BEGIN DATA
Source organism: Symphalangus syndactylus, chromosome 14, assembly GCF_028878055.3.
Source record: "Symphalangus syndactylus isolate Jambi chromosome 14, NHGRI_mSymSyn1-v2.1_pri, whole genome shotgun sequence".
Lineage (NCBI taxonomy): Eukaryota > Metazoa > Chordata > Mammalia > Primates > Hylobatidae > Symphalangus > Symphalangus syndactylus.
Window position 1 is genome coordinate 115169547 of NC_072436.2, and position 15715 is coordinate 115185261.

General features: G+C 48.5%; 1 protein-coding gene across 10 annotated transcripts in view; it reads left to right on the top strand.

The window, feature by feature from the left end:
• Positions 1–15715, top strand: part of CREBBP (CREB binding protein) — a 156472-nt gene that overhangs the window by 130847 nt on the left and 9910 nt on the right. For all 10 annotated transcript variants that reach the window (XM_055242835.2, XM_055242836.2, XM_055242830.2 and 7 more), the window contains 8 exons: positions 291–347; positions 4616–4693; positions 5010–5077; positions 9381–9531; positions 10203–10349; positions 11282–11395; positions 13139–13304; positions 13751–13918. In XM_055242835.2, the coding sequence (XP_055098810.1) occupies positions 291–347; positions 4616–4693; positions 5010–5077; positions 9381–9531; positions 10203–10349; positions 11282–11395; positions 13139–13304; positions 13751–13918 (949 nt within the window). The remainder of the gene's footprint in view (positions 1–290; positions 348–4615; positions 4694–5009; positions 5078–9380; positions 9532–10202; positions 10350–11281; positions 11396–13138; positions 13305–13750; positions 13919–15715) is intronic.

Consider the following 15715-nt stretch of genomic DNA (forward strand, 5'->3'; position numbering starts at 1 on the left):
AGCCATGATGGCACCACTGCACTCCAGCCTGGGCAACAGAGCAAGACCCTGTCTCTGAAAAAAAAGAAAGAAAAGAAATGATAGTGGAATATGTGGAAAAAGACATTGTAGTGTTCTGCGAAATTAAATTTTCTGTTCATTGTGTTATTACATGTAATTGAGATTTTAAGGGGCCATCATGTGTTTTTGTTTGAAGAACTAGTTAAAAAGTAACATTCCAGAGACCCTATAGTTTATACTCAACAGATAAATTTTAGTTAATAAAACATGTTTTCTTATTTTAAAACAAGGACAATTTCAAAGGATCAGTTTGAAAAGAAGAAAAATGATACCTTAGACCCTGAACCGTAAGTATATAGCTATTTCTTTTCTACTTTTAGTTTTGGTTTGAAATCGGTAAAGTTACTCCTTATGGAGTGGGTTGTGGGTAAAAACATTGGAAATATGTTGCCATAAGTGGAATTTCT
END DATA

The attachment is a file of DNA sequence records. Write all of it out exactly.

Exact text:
Source organism: Symphalangus syndactylus, chromosome 14, assembly GCF_028878055.3.
Source record: "Symphalangus syndactylus isolate Jambi chromosome 14, NHGRI_mSymSyn1-v2.1_pri, whole genome shotgun sequence".
Lineage (NCBI taxonomy): Eukaryota > Metazoa > Chordata > Mammalia > Primates > Hylobatidae > Symphalangus > Symphalangus syndactylus.
Window position 1 is genome coordinate 115169547 of NC_072436.2, and position 15715 is coordinate 115185261.

General features: G+C 48.5%; 1 protein-coding gene across 10 annotated transcripts in view; it reads left to right on the top strand.

The window, feature by feature from the left end:
• Positions 1–15715, top strand: part of CREBBP (CREB binding protein) — a 156472-nt gene that overhangs the window by 130847 nt on the left and 9910 nt on the right. For all 10 annotated transcript variants that reach the window (XM_055242835.2, XM_055242836.2, XM_055242830.2 and 7 more), the window contains 8 exons: positions 291–347; positions 4616–4693; positions 5010–5077; positions 9381–9531; positions 10203–10349; positions 11282–11395; positions 13139–13304; positions 13751–13918. In XM_055242835.2, the coding sequence (XP_055098810.1) occupies positions 291–347; positions 4616–4693; positions 5010–5077; positions 9381–9531; positions 10203–10349; positions 11282–11395; positions 13139–13304; positions 13751–13918 (949 nt within the window). The remainder of the gene's footprint in view (positions 1–290; positions 348–4615; positions 4694–5009; positions 5078–9380; positions 9532–10202; positions 10350–11281; positions 11396–13138; positions 13305–13750; positions 13919–15715) is intronic.

Consider the following 15715-nt stretch of genomic DNA (forward strand, 5'->3'; position numbering starts at 1 on the left):
AGCCATGATGGCACCACTGCACTCCAGCCTGGGCAACAGAGCAAGACCCTGTCTCTGAAAAAAAAGAAAGAAAAGAAATGATAGTGGAATATGTGGAAAAAGACATTGTAGTGTTCTGCGAAATTAAATTTTCTGTTCATTGTGTTATTACATGTAATTGAGATTTTAAGGGGCCATCATGTGTTTTTGTTTGAAGAACTAGTTAAAAAGTAACATTCCAGAGACCCTATAGTTTATACTCAACAGATAAATTTTAGTTAATAAAACATGTTTTCTTATTTTAAAACAAGGACAATTTCAAAGGATCAGTTTGAAAAGAAGAAAAATGATACCTTAGACCCTGAACCGTAAGTATATAGCTATTTCTTTTCTACTTTTAGTTTTGGTTTGAAATCGGTAAAGTTACTCCTTATGGAGTGGGTTGTGGGTAAAAACATTGGAAATATGTTGCCATAAGTGGAATTTCT